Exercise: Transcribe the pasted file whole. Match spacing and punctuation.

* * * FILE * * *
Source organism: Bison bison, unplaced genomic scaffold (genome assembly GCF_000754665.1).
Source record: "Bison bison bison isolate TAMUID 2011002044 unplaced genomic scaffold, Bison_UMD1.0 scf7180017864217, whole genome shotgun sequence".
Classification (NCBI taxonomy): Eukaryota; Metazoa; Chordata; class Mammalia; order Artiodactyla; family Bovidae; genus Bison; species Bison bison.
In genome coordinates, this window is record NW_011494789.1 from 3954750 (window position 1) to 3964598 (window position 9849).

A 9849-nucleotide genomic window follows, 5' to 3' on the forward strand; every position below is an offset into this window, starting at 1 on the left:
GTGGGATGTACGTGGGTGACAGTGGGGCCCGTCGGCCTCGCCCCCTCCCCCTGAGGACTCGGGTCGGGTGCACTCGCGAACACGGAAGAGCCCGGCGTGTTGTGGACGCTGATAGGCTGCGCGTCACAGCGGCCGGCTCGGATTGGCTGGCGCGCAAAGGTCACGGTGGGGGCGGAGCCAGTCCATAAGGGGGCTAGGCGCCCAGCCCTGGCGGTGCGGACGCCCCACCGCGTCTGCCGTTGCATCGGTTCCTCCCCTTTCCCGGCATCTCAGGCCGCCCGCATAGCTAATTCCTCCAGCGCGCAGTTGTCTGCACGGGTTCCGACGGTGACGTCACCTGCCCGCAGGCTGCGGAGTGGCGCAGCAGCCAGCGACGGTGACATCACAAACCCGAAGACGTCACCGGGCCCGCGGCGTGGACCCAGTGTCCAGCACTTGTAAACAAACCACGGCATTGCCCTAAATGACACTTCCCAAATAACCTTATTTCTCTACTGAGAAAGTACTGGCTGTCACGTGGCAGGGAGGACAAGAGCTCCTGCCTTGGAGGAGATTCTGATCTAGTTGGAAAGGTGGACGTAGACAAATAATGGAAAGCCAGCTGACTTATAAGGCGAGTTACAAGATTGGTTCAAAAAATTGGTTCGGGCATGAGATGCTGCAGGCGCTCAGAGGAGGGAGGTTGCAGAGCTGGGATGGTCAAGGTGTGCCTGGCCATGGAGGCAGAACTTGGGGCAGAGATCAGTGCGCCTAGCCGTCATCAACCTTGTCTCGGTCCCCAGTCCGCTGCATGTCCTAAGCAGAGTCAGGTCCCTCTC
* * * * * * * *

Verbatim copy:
Source organism: Bison bison, unplaced genomic scaffold (genome assembly GCF_000754665.1).
Source record: "Bison bison bison isolate TAMUID 2011002044 unplaced genomic scaffold, Bison_UMD1.0 scf7180017864217, whole genome shotgun sequence".
Classification (NCBI taxonomy): Eukaryota; Metazoa; Chordata; class Mammalia; order Artiodactyla; family Bovidae; genus Bison; species Bison bison.
In genome coordinates, this window is record NW_011494789.1 from 3954750 (window position 1) to 3964598 (window position 9849).

A 9849-nucleotide genomic window follows, 5' to 3' on the forward strand; every position below is an offset into this window, starting at 1 on the left:
GTGGGATGTACGTGGGTGACAGTGGGGCCCGTCGGCCTCGCCCCCTCCCCCTGAGGACTCGGGTCGGGTGCACTCGCGAACACGGAAGAGCCCGGCGTGTTGTGGACGCTGATAGGCTGCGCGTCACAGCGGCCGGCTCGGATTGGCTGGCGCGCAAAGGTCACGGTGGGGGCGGAGCCAGTCCATAAGGGGGCTAGGCGCCCAGCCCTGGCGGTGCGGACGCCCCACCGCGTCTGCCGTTGCATCGGTTCCTCCCCTTTCCCGGCATCTCAGGCCGCCCGCATAGCTAATTCCTCCAGCGCGCAGTTGTCTGCACGGGTTCCGACGGTGACGTCACCTGCCCGCAGGCTGCGGAGTGGCGCAGCAGCCAGCGACGGTGACATCACAAACCCGAAGACGTCACCGGGCCCGCGGCGTGGACCCAGTGTCCAGCACTTGTAAACAAACCACGGCATTGCCCTAAATGACACTTCCCAAATAACCTTATTTCTCTACTGAGAAAGTACTGGCTGTCACGTGGCAGGGAGGACAAGAGCTCCTGCCTTGGAGGAGATTCTGATCTAGTTGGAAAGGTGGACGTAGACAAATAATGGAAAGCCAGCTGACTTATAAGGCGAGTTACAAGATTGGTTCAAAAAATTGGTTCGGGCATGAGATGCTGCAGGCGCTCAGAGGAGGGAGGTTGCAGAGCTGGGATGGTCAAGGTGTGCCTGGCCATGGAGGCAGAACTTGGGGCAGAGATCAGTGCGCCTAGCCGTCATCAACCTTGTCTCGGTCCCCAGTCCGCTGCATGTCCTAAGCAGAGTCAGGTCCCTCTC